A pair of Democrats will face off in the Aug. 24 primary election, vying to represent their party in the Nov. 2 general election that would pit the winner against incumbent Sen. Gary Stevens, R-Kodiak.
Stevens, a retired University of Alaska professor, was elected to the Alaska House in 2000 and 2002, but appointed to the Senate in February 2003 by Gov. Frank Murkowski, replacing Alan Austerman, who resigned to work for the Murkowski administration.
Stevens also has served as mayor of the Kodiak Island Borough, mayor of the city of Kodiak and president of the Kodiak Borough Board of Education, served on the Kodiak Borough Assembly and held numerous other appointed posts.
One possible opponent in November is Democrat Mi-chael L. Yourkowski, a commercial fisher and a member of the Homer City Council, first elected in 1998. Prior to that, he was a member of the Homer Planning Commission.
The other is Mike Milligan, who served seven years on the Kodiak Island Borough Assembly. He is a carpenter and commercial fisher and was a charter member of the Cook Inlet Regional Advisory Council, created in the wake of the Exxon Valdez oil spill.
Milligan has said Senate District R, which covers Kodiak and the lower Kenai Peninsula including Homer and Seward, is primarily a fishing district and that its economy must be enhanced.
Yourkowski noted that fishing in the district waters is improving. He also said funding quality education in the district and across the state is critical.
At a forum last week in Kodiak, Yourkowski and Milligan took Stevens to task over education funding. While Stevens touted this year's sizeable increase in education spending, about $82 million, the Democrats noted that funding for schools had been declining for years and that the move by Republican lawmakers to increase spending now had more to do with election-year politics than fully funding education.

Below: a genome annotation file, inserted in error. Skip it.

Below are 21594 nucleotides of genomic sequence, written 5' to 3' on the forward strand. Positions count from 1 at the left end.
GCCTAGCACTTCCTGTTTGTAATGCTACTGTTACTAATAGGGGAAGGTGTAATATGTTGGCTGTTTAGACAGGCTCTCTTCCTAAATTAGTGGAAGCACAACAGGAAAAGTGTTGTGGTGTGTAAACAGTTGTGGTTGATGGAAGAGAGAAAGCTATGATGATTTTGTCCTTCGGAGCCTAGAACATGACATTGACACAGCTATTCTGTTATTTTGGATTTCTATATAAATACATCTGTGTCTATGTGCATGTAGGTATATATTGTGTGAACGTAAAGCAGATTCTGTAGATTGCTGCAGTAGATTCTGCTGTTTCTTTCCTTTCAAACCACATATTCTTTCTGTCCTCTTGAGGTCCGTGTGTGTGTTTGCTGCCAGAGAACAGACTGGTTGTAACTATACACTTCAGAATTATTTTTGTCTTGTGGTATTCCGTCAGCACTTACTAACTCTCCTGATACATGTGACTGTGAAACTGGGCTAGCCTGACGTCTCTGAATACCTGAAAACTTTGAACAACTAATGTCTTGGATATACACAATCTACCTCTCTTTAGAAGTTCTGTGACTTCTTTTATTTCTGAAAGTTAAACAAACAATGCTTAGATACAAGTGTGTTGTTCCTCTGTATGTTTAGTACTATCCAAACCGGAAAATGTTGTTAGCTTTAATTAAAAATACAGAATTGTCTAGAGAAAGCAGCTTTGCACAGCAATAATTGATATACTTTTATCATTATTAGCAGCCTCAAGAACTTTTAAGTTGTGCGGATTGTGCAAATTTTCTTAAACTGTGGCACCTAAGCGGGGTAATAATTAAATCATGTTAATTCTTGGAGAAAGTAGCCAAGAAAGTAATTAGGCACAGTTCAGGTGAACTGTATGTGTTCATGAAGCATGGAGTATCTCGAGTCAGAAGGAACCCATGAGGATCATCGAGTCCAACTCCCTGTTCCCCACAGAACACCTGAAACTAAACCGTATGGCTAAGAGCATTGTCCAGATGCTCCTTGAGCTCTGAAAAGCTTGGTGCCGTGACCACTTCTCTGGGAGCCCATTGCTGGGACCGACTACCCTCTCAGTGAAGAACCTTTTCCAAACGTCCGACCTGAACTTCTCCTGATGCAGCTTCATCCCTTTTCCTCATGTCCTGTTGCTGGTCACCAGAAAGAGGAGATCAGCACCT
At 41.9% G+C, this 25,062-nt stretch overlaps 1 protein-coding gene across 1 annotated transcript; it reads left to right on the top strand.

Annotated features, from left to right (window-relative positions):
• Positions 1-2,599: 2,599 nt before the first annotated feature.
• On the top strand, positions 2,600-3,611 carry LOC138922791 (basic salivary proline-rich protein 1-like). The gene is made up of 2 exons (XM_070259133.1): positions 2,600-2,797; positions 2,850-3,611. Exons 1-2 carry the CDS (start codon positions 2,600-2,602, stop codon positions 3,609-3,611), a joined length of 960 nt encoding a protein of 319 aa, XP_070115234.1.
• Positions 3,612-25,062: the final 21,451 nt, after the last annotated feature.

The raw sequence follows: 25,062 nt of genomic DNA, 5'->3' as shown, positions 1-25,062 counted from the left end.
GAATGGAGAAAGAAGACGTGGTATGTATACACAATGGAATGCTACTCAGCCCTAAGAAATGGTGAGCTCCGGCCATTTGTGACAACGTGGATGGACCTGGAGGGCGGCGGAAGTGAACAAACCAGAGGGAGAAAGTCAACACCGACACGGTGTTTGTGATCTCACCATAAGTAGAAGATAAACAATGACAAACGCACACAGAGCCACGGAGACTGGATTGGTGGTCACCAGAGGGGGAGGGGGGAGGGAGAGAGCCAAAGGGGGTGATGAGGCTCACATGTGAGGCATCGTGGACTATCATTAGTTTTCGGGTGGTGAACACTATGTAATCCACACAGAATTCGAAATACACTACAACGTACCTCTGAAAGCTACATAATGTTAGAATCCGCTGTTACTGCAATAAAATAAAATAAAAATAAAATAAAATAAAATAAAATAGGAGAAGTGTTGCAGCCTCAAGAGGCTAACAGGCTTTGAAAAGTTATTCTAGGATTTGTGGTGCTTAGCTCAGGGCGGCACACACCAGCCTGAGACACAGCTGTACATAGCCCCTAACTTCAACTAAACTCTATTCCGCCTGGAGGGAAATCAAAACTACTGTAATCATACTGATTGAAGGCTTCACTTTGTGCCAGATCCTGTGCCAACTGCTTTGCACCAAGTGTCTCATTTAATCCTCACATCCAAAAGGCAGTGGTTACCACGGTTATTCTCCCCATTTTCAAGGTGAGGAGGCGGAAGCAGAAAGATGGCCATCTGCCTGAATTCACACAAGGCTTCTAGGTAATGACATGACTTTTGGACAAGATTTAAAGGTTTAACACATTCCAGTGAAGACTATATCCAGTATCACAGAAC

Both Democrats have said they'd prefer an income tax to a statewide sales tax or tapping Alaska Permanent Fund earnings to fund state government. Stevens opposes both an income and a statewide sales tax.
Stevens supported the percent-of-market-value (POMV) approach to managing the permanent fund, which included a provision that would have made a portion of the fund's value available for spending on government programs each year. The measure fell short of passing in the last session. Milligan has said the POMV approach, while perhaps worthwhile for managing the fund itself, had been hijacked by the Republican Legislature as a way to tap the fund's earnings.
Yourkowski has lamented the recent demise of the Longevity Bonus Program, saying it should have become a benefit program based on income, not ended altogether. During the Kodiak forum, he and Milligan noted the failure of lawmakers to call a special session to discuss the program.
During interviews with the Clarion, all three candidates expressed optimism about the future of the district and the state. Yourkowski said he believes the fishing industry would continue to improve and funding for education would increase. Milligan predicted overall growth in the economy, but that it would be slow, requiring residents to work hard for any gains. Stevens pointed to the proposed Pebble mine and its potential for jobs.
Despite being of two different parties, all three candidates see themselves lining up toward the middle of Alaska's political spectrum.
Milligan described himself as a "liberal deficit hawk." Yourkowski said he is socially progressive and fiscally conservative. Stevens called himself a moderate conservative.
Columns by Stevens, Milligan and Yourkowski can be found on page A-4, and candidate profiles can be found on page A-8 in today's Clarion.
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